The financial crisis and the considerable uncertainty that has ensued are leading to a progressive redefinition of central banking, Bank of Canada Governor Stephen S. Poloz said today in a speech to the Canadian Club of Montréal.

“We assess how risks could interact with each other. We gauge their potential impact. And we use judgment to determine the balance among them, both today and in prospect. In fact, monetary policy formulation these days is more a process of risk management than one of precision engineering.”

The Bank looks at risks through two lenses: (i) the possible impact on the outlook for real economic activity and inflation and (ii) the possible impact on the stability of the financial system. While it examines them from different perspectives, the Bank takes into consideration the interplay between them, the Governor said.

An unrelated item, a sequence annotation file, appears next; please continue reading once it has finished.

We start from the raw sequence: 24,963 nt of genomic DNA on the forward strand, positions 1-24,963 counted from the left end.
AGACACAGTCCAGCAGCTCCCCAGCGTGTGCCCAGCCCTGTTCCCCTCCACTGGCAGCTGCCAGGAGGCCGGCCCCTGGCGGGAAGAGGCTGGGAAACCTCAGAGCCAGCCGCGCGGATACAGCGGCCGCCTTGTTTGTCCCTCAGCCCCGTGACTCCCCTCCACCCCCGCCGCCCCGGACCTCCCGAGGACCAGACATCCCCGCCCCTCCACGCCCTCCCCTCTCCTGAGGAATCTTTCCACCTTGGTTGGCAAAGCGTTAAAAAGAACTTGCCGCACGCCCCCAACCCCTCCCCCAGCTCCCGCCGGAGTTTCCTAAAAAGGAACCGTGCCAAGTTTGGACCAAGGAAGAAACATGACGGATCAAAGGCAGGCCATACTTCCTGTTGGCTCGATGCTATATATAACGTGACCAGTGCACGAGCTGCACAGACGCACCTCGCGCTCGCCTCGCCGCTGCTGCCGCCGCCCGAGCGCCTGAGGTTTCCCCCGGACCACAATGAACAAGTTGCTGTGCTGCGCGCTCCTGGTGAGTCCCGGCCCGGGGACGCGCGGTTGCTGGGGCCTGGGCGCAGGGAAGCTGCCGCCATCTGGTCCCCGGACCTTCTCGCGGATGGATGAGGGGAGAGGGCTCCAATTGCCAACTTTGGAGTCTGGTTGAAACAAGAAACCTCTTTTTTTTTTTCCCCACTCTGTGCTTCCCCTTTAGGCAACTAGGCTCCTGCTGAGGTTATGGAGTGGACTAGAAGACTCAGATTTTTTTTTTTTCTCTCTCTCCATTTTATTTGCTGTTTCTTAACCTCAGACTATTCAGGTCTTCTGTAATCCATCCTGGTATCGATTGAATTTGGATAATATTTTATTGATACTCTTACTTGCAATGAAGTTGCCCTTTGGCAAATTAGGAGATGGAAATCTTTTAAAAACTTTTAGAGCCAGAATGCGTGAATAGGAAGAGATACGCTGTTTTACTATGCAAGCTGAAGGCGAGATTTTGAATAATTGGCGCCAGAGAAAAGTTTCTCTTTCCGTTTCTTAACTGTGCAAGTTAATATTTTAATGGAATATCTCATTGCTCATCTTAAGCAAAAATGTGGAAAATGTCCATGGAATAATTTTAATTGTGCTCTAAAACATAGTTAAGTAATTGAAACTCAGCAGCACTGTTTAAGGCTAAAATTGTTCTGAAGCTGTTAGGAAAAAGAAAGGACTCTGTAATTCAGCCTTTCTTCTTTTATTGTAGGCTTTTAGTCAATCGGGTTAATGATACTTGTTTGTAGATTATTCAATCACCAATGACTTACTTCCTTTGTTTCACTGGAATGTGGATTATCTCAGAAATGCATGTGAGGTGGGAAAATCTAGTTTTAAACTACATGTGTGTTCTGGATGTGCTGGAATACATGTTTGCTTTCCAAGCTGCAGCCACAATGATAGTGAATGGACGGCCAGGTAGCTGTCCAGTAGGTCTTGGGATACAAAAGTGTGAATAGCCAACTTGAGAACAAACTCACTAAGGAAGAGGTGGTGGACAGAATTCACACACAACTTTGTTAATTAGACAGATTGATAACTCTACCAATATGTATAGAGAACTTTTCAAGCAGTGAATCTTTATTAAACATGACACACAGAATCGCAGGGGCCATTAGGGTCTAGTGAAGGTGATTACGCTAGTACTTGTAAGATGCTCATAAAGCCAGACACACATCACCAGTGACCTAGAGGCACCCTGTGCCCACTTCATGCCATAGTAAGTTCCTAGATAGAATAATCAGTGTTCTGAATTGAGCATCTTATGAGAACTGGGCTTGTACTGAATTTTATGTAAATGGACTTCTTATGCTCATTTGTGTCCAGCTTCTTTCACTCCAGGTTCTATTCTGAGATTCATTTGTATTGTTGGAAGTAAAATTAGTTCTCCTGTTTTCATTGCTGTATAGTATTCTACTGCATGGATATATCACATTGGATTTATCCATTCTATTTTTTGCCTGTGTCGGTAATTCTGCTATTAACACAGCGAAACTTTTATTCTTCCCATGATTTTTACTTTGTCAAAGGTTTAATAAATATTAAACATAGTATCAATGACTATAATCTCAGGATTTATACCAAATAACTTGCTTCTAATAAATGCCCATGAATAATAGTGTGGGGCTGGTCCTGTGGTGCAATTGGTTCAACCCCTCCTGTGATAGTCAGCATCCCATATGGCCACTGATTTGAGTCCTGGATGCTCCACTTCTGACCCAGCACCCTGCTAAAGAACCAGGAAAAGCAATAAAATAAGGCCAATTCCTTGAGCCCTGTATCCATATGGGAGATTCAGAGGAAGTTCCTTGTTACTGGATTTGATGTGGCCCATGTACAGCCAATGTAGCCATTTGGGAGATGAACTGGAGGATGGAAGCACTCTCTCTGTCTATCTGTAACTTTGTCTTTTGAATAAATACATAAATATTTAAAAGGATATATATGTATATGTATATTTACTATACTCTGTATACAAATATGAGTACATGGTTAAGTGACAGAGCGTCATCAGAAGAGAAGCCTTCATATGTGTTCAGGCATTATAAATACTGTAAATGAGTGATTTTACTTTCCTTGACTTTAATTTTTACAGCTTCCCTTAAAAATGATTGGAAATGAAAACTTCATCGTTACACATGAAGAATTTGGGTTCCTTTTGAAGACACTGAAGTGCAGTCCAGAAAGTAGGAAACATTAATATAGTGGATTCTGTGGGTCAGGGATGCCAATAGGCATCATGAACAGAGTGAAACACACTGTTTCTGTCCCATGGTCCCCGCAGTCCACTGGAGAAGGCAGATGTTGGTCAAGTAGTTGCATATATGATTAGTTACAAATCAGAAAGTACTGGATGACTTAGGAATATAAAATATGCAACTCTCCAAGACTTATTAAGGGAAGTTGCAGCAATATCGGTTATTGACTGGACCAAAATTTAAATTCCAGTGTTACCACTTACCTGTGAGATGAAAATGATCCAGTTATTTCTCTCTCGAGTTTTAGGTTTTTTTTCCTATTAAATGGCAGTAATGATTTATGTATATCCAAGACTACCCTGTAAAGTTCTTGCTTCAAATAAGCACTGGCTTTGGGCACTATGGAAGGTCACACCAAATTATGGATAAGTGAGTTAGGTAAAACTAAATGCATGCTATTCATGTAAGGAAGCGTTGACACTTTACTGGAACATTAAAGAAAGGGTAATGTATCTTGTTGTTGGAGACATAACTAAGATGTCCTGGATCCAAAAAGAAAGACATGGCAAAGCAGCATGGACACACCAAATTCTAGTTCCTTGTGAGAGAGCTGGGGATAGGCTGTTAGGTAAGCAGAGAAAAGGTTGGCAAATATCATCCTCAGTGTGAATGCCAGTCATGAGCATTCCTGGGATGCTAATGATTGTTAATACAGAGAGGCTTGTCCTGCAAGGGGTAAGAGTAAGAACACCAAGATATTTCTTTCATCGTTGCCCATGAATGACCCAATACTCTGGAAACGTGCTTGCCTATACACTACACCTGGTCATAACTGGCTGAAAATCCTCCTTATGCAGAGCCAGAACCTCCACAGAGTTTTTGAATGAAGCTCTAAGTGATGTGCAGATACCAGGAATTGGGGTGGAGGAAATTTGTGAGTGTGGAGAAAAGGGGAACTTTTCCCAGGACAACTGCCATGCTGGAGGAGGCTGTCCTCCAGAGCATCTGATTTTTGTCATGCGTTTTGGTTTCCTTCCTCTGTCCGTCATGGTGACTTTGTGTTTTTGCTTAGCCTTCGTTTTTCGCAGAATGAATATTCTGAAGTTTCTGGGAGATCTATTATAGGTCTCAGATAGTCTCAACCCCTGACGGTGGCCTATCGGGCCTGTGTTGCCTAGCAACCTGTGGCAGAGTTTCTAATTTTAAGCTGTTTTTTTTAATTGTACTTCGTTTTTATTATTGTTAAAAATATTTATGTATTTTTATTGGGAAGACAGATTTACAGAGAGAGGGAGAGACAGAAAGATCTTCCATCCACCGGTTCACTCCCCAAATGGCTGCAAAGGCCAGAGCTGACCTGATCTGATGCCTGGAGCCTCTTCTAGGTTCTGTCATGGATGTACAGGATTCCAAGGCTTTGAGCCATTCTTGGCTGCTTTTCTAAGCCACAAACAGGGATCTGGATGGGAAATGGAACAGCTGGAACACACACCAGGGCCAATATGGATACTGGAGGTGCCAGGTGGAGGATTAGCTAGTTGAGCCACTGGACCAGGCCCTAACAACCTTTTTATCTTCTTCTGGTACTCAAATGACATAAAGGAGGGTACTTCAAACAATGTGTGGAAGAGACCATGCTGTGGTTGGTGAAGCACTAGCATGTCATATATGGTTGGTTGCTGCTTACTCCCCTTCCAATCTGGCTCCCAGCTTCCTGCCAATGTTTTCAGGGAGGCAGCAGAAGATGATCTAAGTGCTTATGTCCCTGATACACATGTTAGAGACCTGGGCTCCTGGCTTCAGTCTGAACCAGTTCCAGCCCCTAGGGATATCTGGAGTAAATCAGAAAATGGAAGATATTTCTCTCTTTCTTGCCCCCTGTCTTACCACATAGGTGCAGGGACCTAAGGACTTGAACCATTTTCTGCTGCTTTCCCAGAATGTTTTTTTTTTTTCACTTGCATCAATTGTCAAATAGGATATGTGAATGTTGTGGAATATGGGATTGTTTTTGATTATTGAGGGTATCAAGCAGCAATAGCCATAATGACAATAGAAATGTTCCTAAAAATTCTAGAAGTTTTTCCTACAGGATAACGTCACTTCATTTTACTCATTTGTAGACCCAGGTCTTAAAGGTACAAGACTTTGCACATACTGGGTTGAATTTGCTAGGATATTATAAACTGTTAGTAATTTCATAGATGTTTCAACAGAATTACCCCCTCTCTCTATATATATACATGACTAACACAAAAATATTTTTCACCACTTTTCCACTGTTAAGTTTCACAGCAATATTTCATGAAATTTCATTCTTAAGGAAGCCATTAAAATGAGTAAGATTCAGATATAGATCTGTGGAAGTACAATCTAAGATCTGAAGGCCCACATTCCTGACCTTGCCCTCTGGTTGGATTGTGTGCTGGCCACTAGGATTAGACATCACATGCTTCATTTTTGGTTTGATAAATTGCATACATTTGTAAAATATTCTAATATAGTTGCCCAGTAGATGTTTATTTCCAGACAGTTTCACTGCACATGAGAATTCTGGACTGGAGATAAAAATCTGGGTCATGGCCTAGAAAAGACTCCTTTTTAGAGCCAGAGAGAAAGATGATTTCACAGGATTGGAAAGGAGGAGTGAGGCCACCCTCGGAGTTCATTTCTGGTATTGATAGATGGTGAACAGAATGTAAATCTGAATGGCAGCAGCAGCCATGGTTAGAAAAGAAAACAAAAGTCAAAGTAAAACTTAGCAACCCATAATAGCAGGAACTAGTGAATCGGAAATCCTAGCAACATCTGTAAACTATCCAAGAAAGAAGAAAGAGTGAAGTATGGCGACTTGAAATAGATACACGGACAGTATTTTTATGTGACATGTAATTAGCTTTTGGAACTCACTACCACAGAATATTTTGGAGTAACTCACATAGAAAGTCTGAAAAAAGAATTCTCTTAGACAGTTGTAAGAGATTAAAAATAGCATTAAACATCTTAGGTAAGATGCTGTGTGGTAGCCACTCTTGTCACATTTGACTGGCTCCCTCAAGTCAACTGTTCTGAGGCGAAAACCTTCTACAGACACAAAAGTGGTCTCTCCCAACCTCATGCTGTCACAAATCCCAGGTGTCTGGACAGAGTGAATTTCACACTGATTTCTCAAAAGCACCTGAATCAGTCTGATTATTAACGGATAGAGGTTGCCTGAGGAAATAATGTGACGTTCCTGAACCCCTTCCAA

The Bank’s current monetary policy balances the risk that household imbalances could grow against the risk that inflation could drift even further below target, the Governor noted. “This zone of balance is relevant today and in prospect, as we expect both risks to diminish over the next two years or so.”

Governor Poloz underscored how the recent financial crisis proved that financial stability is a necessary condition for low and stable inflation. He attributed the Bank’s ability to conduct monetary policy in an environment of slow economic growth and financial stability risks to its flexible inflation-targeting framework and the credibility that the Bank has earned through years of sound policy.

“By using credibility to exercise the framework’s flexibility, we are working to maintain stable financial conditions that will support the expansion of capacity and return the economy to its full potential.”